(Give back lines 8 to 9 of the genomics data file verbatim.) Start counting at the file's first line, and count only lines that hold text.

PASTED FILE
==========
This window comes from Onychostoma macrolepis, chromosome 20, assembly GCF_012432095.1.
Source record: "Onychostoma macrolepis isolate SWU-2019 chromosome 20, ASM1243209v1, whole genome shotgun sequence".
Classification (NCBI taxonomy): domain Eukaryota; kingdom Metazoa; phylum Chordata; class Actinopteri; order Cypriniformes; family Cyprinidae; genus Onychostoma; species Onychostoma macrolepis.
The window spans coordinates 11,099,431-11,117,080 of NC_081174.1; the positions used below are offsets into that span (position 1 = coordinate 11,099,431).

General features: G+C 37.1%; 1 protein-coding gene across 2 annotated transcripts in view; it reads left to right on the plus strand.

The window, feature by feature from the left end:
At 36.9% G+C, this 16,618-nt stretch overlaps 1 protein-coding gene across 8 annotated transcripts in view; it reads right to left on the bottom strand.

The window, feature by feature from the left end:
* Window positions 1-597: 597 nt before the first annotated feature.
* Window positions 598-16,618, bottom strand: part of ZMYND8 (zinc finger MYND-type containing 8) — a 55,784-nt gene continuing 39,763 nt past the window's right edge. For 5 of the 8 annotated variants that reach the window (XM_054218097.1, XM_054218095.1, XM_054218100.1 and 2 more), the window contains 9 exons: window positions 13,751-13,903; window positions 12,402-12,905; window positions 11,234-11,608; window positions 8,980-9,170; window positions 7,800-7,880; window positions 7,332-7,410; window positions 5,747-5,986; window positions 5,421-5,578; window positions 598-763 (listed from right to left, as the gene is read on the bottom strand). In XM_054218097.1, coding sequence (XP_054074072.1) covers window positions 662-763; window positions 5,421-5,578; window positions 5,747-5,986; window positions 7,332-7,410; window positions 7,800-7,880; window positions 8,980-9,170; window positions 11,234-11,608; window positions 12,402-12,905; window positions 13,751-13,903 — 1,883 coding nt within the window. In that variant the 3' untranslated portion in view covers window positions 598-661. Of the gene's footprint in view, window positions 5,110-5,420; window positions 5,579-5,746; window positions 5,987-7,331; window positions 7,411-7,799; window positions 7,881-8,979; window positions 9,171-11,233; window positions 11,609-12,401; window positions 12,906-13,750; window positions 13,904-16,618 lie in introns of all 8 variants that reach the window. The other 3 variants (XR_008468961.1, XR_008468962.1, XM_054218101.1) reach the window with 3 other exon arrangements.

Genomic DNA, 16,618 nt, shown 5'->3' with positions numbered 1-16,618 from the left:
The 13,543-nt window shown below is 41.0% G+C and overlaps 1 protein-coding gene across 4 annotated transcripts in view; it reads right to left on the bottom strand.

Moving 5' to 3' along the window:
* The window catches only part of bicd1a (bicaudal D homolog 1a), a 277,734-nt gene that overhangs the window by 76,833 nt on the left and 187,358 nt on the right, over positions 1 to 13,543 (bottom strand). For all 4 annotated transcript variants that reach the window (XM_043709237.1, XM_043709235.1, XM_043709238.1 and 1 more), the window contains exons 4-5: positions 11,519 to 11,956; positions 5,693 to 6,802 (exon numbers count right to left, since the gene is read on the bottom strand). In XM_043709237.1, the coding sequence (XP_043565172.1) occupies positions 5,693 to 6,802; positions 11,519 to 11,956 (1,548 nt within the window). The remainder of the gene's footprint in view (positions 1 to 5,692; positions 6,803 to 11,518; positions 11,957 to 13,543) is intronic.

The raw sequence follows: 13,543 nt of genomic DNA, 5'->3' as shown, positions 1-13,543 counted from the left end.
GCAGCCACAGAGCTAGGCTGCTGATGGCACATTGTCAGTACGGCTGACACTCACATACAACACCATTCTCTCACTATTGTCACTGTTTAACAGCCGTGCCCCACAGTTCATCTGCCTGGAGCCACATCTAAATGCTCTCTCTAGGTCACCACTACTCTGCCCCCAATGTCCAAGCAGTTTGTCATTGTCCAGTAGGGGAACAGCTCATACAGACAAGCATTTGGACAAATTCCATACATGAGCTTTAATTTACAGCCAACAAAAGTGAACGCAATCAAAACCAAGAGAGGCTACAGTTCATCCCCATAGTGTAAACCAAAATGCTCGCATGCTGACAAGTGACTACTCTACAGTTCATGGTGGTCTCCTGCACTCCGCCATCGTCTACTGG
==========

The window, feature by feature from the left end:
* Window positions 1-597: 597 nt before the first annotated feature.